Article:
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Chatterbox: Seems like old times


Most average people disapprove of the proliferation and hypocrisy of photoshopping models’ and celebrities’ wrinkles, pimples, and body flab. Years ago, we talked about airbrushing photos, presenting unrealistic images of real people, and even using false eyelashes to advertise mascara (illegal in many nations).

Well, our memories often get glossed over, too. Though almost always involuntary, most people just tend to romanticize “the old days,” and the older the days are, the more romantic they can get. So, before we get too gooey about life a generation or three ago, we should agree on two things.

The first is that life always seems less complicated in its past context (no matter when or for whom) because progress – good or bad – always complicates life. Generation after generation, progress adds flavor, convenience, safety and even increases life expectancy, but it also has a cumulative effect while speeding things up to boot.

Just as the passage of time creates more history to learn, it also delivers more technology to master, and that means increasing the speed at which we must master it. Humans have continually transitioned since day one but, like a snowball downhill, the momentum continues to intensify.

The second thing we may agree on is that our romanticized past may be true – for us, to us, as we remember it and, perhaps, even as it really was but with all the hardness sifted out. Even those who had hard childhood experiences still remember life in general being simpler. Obscured by time and innocence, it may be our story, but as seen by a child insulated from much of that hardship, not to mention at a time when technology was easily conquered by us.

This may be why “the old days” seem simpler and, therefore, better. This may be why we reminisce with such fondness about them, or wish our young loved ones could grow up “back in the day.” In any case, real or photoshopped by time, everyone’s past seems to remain more of that lemonade commercial than any “present” can be. Such is the nature of time. In many ways “those were the days,” because a kid’s life most often seems that way.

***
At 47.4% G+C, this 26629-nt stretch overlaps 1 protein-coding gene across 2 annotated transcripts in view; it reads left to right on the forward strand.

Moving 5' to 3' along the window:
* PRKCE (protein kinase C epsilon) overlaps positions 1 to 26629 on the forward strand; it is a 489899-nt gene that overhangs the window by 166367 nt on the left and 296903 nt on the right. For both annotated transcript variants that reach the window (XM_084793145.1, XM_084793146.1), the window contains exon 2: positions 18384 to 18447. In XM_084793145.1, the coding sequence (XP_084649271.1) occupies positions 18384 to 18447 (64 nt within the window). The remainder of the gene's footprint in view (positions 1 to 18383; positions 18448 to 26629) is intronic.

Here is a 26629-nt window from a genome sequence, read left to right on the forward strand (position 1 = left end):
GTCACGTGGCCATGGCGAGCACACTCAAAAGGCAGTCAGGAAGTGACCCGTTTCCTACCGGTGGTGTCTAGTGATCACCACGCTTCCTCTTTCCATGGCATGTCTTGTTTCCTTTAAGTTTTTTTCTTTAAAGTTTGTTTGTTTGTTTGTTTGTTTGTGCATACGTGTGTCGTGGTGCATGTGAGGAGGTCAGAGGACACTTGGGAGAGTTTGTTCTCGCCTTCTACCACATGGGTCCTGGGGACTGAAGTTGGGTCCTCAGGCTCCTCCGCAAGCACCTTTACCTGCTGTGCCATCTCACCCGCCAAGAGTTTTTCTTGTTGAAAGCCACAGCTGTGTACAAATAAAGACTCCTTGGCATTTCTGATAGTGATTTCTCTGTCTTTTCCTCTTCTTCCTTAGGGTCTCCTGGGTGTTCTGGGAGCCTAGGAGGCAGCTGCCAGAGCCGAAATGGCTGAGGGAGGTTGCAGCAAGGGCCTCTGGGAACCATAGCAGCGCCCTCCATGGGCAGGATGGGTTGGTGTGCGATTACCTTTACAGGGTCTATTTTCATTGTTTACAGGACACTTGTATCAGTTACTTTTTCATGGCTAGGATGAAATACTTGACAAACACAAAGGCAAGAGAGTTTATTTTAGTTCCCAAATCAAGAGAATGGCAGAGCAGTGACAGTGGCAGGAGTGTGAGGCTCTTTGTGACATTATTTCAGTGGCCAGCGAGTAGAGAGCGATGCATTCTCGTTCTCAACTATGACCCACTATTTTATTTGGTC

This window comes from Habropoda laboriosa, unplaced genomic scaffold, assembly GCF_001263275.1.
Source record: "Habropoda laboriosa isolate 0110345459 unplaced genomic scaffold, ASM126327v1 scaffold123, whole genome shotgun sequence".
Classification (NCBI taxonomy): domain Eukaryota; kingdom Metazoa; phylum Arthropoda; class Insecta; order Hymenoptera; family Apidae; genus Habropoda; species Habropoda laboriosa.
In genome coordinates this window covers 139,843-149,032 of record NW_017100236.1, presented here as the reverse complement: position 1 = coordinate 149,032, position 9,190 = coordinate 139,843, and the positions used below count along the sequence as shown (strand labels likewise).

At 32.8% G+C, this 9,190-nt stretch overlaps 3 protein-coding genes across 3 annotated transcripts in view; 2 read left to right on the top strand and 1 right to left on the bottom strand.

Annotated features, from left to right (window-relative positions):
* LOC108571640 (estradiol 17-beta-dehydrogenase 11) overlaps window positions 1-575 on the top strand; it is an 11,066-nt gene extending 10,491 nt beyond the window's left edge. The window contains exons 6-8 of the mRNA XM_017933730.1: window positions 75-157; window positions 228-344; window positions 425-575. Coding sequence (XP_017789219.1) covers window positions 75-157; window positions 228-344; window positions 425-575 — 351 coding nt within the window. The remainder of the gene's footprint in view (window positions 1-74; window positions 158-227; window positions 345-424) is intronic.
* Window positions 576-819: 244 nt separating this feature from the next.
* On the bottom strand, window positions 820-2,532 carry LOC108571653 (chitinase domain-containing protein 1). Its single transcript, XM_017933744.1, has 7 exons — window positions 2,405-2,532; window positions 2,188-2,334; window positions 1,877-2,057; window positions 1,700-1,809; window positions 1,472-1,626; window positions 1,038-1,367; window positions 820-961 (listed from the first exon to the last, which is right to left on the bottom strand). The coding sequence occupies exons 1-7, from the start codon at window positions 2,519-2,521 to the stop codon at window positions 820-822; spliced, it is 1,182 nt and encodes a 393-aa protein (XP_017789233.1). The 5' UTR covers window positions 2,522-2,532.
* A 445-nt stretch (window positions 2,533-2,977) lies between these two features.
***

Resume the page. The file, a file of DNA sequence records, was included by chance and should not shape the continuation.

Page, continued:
So, when we wax poetic about our youth, it’s far more likely that it’s just exactly that: our youth, and the carefree times it delivered. It’s our youth in our yester time that makes life seem so much better then, and every generation that ever talked about “the good old days” was remembering much more of the good in their own youth than actual life at that time in America – or the world.

Progress changes everything, every minute, and changes are unfamiliar. It all leaves us uncomfortable, and technology, passing us by at warp speed, just plain leaves us in the dust. With the exception of those incomparable math skills we were taught way back when, most of what we ever learn gets antiquated fast as life “on the daily” speeds by. We may feel less competent or less familiar even in our own surroundings.

Let’s face it; anyone over 55 is now asking 2-year-olds how to turn on the television. To add insult to injury … the toddlers do it. I was gifted a new CD player for Mom’s Day. My daughter had to show me the volume control. It’s got (oh, no) an app so it can work with my phone; I’ll probably have to take a class. We taught our parents how to use the Hi-Fi and the VCR; now our grandchildren show us how to make friends with Alexa. All of this high speed reality is what makes anyone’s old days seem embracing.

Our youth is in our charge and filled with promise and activity but, as we age, our kids take the reins – beyond electronics. They become the daily custodians. They co-ordinate special life events and simple gatherings, they take over the holidays, tell us how to organize our pantry, pontificate on why we should downsize, paint the house, or sell off our collectibles. We start to feel “dethroned,” disempowered, and that we have less control and, worse, fading purpose.

Even with air-brushing, when celebrities hit a wall in their career they say it’s time to “reinvent themselves.” In this case, we can take a tip from them: If we don’t find our second wind dancing in the moonlight in a summer state, perhaps we best take some classes. Every past may be lovely, but it isn’t a future.

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